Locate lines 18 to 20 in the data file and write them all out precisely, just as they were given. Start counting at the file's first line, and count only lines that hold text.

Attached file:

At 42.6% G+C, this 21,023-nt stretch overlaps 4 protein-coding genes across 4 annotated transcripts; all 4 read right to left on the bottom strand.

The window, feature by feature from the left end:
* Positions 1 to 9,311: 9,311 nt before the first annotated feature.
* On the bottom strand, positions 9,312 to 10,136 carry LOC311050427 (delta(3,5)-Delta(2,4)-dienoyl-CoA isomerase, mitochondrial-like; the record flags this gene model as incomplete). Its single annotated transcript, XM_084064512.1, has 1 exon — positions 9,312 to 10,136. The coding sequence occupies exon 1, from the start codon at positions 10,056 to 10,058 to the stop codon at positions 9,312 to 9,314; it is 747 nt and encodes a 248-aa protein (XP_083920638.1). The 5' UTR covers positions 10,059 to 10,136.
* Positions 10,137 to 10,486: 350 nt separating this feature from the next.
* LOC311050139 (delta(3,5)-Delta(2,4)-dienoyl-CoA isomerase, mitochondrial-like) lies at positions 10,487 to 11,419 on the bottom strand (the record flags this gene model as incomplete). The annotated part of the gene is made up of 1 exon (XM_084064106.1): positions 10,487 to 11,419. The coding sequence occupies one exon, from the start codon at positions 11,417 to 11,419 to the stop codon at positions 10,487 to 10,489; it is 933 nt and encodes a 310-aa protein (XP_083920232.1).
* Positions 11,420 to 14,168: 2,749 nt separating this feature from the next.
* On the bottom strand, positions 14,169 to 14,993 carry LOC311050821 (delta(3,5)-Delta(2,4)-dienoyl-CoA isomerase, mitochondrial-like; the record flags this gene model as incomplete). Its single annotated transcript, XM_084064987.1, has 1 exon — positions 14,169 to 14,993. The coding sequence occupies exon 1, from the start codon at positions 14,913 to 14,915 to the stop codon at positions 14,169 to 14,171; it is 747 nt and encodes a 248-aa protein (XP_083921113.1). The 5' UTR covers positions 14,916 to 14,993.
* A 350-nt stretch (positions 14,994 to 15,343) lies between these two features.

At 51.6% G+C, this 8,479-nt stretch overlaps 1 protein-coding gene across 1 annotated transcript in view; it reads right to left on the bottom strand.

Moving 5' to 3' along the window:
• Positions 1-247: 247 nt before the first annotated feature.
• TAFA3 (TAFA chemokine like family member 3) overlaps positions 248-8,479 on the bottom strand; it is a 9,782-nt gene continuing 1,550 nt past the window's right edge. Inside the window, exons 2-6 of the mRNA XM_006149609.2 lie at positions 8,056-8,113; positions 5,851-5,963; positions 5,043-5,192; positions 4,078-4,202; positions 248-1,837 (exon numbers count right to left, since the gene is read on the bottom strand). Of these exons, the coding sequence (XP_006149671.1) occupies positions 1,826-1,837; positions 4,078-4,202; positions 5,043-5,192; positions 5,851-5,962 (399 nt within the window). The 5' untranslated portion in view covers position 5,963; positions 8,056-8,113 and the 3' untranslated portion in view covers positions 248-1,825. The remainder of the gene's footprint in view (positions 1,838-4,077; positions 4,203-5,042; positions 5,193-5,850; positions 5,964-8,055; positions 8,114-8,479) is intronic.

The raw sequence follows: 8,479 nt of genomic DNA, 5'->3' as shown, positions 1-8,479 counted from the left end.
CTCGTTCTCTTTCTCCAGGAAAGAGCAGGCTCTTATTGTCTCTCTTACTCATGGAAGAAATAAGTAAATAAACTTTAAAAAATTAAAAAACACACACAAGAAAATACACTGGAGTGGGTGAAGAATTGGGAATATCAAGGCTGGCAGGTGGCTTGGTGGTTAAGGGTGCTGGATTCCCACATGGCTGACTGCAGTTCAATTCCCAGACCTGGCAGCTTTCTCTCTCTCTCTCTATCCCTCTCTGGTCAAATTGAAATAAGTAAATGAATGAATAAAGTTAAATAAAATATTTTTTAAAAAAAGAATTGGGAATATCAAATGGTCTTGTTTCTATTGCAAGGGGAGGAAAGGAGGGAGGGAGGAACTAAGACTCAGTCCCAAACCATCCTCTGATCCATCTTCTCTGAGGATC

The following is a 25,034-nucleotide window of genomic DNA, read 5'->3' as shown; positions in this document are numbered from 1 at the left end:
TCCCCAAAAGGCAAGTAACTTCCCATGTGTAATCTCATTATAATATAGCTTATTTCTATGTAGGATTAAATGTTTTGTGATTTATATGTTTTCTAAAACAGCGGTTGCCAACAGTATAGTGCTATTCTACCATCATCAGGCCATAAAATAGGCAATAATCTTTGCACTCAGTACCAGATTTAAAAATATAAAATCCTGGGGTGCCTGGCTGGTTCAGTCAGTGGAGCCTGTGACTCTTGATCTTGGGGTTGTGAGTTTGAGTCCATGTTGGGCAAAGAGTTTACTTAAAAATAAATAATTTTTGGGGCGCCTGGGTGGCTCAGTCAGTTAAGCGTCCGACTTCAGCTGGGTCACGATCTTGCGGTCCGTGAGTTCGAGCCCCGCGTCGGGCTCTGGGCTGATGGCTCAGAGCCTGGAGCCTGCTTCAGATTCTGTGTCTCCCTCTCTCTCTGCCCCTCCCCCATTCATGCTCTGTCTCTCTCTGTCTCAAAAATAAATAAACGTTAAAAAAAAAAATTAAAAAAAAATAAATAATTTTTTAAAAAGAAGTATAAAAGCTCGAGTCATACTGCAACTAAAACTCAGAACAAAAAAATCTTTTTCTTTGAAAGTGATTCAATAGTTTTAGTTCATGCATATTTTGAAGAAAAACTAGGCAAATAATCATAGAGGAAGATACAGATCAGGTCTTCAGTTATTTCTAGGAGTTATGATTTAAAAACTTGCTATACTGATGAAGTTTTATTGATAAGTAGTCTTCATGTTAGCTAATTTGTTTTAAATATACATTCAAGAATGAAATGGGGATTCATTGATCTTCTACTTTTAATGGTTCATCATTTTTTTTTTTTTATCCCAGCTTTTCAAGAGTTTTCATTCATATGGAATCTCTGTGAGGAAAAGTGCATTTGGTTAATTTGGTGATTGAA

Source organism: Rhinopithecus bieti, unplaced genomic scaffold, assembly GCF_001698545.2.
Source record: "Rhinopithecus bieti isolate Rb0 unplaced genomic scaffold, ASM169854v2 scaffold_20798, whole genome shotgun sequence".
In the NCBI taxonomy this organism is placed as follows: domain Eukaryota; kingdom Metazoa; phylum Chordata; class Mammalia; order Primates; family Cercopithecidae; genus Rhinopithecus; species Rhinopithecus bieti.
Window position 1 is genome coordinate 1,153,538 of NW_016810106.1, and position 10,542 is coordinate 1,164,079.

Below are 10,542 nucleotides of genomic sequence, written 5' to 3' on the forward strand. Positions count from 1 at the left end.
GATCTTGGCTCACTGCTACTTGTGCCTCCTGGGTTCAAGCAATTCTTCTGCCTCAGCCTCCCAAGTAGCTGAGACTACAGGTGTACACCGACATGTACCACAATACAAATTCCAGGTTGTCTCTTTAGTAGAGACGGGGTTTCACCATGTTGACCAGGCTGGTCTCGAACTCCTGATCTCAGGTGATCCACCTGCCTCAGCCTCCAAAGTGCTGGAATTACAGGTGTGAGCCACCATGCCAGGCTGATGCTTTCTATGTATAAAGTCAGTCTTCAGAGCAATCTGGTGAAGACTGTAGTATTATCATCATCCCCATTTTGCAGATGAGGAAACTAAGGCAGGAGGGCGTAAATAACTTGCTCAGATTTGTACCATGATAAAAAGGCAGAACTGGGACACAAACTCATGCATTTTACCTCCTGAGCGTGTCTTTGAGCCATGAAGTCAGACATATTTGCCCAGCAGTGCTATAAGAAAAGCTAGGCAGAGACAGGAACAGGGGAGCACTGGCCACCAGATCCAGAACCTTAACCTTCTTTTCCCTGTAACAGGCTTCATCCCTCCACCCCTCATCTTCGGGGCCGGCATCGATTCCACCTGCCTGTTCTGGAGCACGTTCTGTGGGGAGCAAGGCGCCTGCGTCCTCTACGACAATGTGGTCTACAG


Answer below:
Source organism: Rhinopithecus bieti, unplaced genomic scaffold, assembly GCF_001698545.2.
Source record: "Rhinopithecus bieti isolate Rb0 unplaced genomic scaffold, ASM169854v2 scaffold_20798, whole genome shotgun sequence".
In the NCBI taxonomy this organism is placed as follows: domain Eukaryota; kingdom Metazoa; phylum Chordata; class Mammalia; order Primates; family Cercopithecidae; genus Rhinopithecus; species Rhinopithecus bieti.